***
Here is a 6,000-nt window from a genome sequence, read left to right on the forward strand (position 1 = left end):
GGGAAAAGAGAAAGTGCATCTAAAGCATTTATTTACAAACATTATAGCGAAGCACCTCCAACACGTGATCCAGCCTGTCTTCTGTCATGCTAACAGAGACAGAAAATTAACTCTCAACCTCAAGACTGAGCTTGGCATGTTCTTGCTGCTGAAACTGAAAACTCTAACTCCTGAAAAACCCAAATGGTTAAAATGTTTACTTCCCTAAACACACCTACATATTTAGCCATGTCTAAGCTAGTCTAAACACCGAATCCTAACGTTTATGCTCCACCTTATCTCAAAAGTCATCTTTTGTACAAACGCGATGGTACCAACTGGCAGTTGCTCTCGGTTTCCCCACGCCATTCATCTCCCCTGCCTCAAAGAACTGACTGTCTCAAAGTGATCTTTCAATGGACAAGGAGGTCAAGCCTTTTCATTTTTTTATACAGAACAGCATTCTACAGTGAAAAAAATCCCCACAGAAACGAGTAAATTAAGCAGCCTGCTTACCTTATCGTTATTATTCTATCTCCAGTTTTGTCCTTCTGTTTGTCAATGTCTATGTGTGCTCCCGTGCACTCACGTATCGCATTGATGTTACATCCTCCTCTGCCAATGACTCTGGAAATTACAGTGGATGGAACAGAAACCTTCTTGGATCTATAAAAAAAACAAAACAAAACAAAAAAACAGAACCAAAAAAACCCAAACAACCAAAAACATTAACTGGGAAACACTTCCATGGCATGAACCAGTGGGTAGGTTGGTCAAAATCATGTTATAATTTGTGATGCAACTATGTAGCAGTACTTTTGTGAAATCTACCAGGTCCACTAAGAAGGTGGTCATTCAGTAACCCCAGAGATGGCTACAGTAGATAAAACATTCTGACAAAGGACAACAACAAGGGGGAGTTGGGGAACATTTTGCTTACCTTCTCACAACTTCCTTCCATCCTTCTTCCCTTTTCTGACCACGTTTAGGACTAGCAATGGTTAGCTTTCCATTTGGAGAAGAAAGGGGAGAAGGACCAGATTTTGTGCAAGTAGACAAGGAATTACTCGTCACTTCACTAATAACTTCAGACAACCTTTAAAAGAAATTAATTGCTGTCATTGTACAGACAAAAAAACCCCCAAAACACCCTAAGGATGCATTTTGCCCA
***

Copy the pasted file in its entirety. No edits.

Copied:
Here is a 6,000-nt window from a genome sequence, read left to right on the forward strand (position 1 = left end):
GGGAAAAGAGAAAGTGCATCTAAAGCATTTATTTACAAACATTATAGCGAAGCACCTCCAACACGTGATCCAGCCTGTCTTCTGTCATGCTAACAGAGACAGAAAATTAACTCTCAACCTCAAGACTGAGCTTGGCATGTTCTTGCTGCTGAAACTGAAAACTCTAACTCCTGAAAAACCCAAATGGTTAAAATGTTTACTTCCCTAAACACACCTACATATTTAGCCATGTCTAAGCTAGTCTAAACACCGAATCCTAACGTTTATGCTCCACCTTATCTCAAAAGTCATCTTTTGTACAAACGCGATGGTACCAACTGGCAGTTGCTCTCGGTTTCCCCACGCCATTCATCTCCCCTGCCTCAAAGAACTGACTGTCTCAAAGTGATCTTTCAATGGACAAGGAGGTCAAGCCTTTTCATTTTTTTATACAGAACAGCATTCTACAGTGAAAAAAATCCCCACAGAAACGAGTAAATTAAGCAGCCTGCTTACCTTATCGTTATTATTCTATCTCCAGTTTTGTCCTTCTGTTTGTCAATGTCTATGTGTGCTCCCGTGCACTCACGTATCGCATTGATGTTACATCCTCCTCTGCCAATGACTCTGGAAATTACAGTGGATGGAACAGAAACCTTCTTGGATCTATAAAAAAAACAAAACAAAACAAAAAAACAGAACCAAAAAAACCCAAACAACCAAAAACATTAACTGGGAAACACTTCCATGGCATGAACCAGTGGGTAGGTTGGTCAAAATCATGTTATAATTTGTGATGCAACTATGTAGCAGTACTTTTGTGAAATCTACCAGGTCCACTAAGAAGGTGGTCATTCAGTAACCCCAGAGATGGCTACAGTAGATAAAACATTCTGACAAAGGACAACAACAAGGGGGAGTTGGGGAACATTTTGCTTACCTTCTCACAACTTCCTTCCATCCTTCTTCCCTTTTCTGACCACGTTTAGGACTAGCAATGGTTAGCTTTCCATTTGGAGAAGAAAGGGGAGAAGGACCAGATTTTGTGCAAGTAGACAAGGAATTACTCGTCACTTCACTAATAACTTCAGACAACCTTTAAAAGAAATTAATTGCTGTCATTGTACAGACAAAAAAACCCCCAAAACACCCTAAGGATGCATTTTGCCCA